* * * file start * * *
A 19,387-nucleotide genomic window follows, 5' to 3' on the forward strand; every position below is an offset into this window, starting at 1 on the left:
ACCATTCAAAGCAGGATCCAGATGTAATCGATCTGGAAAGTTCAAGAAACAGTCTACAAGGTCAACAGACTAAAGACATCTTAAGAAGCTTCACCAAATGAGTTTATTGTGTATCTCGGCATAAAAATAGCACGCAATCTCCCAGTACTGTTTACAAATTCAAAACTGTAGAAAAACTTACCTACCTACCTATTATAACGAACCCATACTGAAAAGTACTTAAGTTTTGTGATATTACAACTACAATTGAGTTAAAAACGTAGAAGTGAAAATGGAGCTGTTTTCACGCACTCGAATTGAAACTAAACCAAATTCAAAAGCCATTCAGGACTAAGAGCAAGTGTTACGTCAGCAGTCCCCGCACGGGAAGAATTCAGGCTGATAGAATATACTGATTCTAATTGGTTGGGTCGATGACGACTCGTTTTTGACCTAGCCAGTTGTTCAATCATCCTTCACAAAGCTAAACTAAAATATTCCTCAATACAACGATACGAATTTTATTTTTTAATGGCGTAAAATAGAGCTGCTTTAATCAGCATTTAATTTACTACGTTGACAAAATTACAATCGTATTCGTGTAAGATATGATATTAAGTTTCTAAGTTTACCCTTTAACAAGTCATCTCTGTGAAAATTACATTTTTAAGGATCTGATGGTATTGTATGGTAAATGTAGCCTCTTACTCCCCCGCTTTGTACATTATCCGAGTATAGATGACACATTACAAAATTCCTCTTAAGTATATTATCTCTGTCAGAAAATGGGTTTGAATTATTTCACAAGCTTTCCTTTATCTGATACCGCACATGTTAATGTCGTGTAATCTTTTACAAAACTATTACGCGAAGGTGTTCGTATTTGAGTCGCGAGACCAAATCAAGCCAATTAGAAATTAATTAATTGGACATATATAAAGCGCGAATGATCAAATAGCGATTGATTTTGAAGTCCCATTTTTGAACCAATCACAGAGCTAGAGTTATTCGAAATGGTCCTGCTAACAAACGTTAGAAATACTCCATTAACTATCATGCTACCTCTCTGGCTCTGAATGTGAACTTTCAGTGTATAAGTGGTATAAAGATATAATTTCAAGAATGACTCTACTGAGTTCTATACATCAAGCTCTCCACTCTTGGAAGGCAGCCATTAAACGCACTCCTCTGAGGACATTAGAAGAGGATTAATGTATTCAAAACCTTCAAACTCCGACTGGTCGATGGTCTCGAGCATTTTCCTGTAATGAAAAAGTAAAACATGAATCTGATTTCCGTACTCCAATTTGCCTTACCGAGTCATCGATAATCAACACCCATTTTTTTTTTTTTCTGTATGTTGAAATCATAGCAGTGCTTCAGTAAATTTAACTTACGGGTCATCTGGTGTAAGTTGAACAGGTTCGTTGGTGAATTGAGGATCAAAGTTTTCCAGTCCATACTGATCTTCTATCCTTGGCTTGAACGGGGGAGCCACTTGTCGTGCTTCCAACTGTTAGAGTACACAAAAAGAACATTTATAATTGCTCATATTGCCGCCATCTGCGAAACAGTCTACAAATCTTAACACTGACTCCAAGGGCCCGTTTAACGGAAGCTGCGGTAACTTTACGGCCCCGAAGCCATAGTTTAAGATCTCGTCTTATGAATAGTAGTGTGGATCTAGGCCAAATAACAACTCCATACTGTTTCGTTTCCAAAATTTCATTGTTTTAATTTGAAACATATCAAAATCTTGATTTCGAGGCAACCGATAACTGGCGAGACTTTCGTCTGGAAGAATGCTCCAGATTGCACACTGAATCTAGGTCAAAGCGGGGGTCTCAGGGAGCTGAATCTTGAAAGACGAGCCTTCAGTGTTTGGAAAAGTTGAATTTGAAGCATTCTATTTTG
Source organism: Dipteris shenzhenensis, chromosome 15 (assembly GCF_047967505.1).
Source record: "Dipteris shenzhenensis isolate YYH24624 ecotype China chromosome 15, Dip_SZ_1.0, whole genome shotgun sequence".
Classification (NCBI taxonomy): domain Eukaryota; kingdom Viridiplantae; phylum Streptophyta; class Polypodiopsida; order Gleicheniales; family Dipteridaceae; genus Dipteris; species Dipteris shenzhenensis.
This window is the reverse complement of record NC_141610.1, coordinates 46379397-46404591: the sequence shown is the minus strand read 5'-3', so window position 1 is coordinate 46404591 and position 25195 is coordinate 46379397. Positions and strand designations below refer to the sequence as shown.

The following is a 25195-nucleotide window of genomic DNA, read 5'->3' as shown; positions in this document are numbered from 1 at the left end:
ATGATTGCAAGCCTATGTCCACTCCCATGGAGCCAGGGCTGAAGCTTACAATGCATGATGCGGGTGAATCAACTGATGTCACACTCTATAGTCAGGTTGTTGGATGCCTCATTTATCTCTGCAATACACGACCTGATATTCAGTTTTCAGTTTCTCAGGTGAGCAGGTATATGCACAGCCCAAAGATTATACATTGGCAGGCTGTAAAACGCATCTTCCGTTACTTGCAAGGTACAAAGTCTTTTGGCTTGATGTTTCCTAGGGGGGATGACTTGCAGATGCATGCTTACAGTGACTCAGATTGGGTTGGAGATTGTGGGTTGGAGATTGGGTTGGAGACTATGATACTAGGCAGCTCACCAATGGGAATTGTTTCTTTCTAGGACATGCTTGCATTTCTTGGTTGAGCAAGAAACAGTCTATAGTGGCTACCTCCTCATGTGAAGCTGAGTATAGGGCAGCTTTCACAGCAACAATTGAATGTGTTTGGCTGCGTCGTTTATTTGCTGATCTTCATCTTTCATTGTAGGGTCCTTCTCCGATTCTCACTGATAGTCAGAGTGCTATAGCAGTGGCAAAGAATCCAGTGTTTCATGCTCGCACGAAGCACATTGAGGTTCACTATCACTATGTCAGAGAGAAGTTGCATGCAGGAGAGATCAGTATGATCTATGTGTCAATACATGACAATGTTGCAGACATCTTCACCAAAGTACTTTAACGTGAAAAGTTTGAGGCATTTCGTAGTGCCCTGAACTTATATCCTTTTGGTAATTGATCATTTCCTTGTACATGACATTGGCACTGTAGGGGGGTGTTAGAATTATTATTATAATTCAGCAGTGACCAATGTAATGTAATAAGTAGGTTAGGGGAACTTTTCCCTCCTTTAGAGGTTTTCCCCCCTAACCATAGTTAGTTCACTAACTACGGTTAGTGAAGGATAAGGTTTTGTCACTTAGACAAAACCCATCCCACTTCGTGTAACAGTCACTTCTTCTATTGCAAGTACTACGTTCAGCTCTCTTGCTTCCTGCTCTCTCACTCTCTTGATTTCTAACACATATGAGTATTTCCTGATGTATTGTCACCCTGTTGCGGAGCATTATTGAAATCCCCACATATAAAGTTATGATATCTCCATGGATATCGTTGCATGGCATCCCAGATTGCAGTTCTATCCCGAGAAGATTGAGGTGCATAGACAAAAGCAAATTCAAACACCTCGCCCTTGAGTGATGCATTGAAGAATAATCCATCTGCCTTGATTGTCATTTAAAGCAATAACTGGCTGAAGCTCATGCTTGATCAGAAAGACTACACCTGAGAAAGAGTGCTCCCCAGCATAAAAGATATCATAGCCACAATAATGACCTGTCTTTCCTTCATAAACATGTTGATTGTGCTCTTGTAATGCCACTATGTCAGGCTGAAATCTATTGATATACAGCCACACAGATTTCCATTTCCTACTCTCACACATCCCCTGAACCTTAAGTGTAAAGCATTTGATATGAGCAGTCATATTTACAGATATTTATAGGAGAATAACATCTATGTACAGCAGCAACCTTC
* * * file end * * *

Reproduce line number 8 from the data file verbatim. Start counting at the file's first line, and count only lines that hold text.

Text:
ATGATTGCAAGCCTATGTCCACTCCCATGGAGCCAGGGCTGAAGCTTACAATGCATGATGCGGGTGAATCAACTGATGTCACACTCTATAGTCAGGTTGTTGGATGCCTCATTTATCTCTGCAATACACGACCTGATATTCAGTTTTCAGTTTCTCAGGTGAGCAGGTATATGCACAGCCCAAAGATTATACATTGGCAGGCTGTAAAACGCATCTTCCGTTACTTGCAAGGTACAAAGTCTTTTGGCTTGATGTTTCCTAGGGGGGATGACTTGCAGATGCATGCTTACAGTGACTCAGATTGGGTTGGAGATTGTGGGTTGGAGATTGGGTTGGAGACTATGATACTAGGCAGCTCACCAATGGGAATTGTTTCTTTCTAGGACATGCTTGCATTTCTTGGTTGAGCAAGAAACAGTCTATAGTGGCTACCTCCTCATGTGAAGCTGAGTATAGGGCAGCTTTCACAGCAACAATTGAATGTGTTTGGCTGCGTCGTTTATTTGCTGATCTTCATCTTTCATTGTAGGGTCCTTCTCCGATTCTCACTGATAGTCAGAGTGCTATAGCAGTGGCAAAGAATCCAGTGTTTCATGCTCGCACGAAGCACATTGAGGTTCACTATCACTATGTCAGAGAGAAGTTGCATGCAGGAGAGATCAGTATGATCTATGTGTCAATACATGACAATGTTGCAGACATCTTCACCAAAGTACTTTAACGTGAAAAGTTTGAGGCATTTCGTAGTGCCCTGAACTTATATCCTTTTGGTAATTGATCATTTCCTTGTACATGACATTGGCACTGTAGGGGGGTGTTAGAATTATTATTATAATTCAGCAGTGACCAATGTAATGTAATAAGTAGGTTAGGGGAACTTTTCCCTCCTTTAGAGGTTTTCCCCCCTAACCATAGTTAGTTCACTAACTACGGTTAGTGAAGGATAAGGTTTTGTCACTTAGACAAAACCCATCCCACTTCGTGTAACAGTCACTTCTTCTATTGCAAGTACTACGTTCAGCTCTCTTGCTTCCTGCTCTCTCACTCTCTTGATTTCTAACACATATGAGTATTTCCTGATGTATTGTCACCCTGTTGCGGAGCATTATTGAAATCCCCACATATAAAGTTATGATATCTCCATGGATATCGTTGCATGGCATCCCAGATTGCAGTTCTATCCCGAGAAGATTGAGGTGCATAGACAAAAGCAAATTCAAACACCTCGCCCTTGAGTGATGCATTGAAGAATAATCCATCTGCCTTGATTGTCATTTAAAGCAATAACTGGCTGAAGCTCATGCTTGATCAGAAAGACTACACCTGAGAAAGAGTGCTCCCCAGCATAAAAGATATCATAGCCACAATAATGACCTGTCTTTCCTTCATAAACATGTTGATTGTGCTCTTGTAATGCCACTATGTCAGGCTGAAATCTATTGATATACAGCCACACAGATTTCCATTTCCTACTCTCACACATCCCCTGAACCTTAAGTGTAAAGCATTTGATATGAGCAGTCATATTTACAGATATTTATAGGAGAATAACATCTATGTACAGCAGCAACCTTC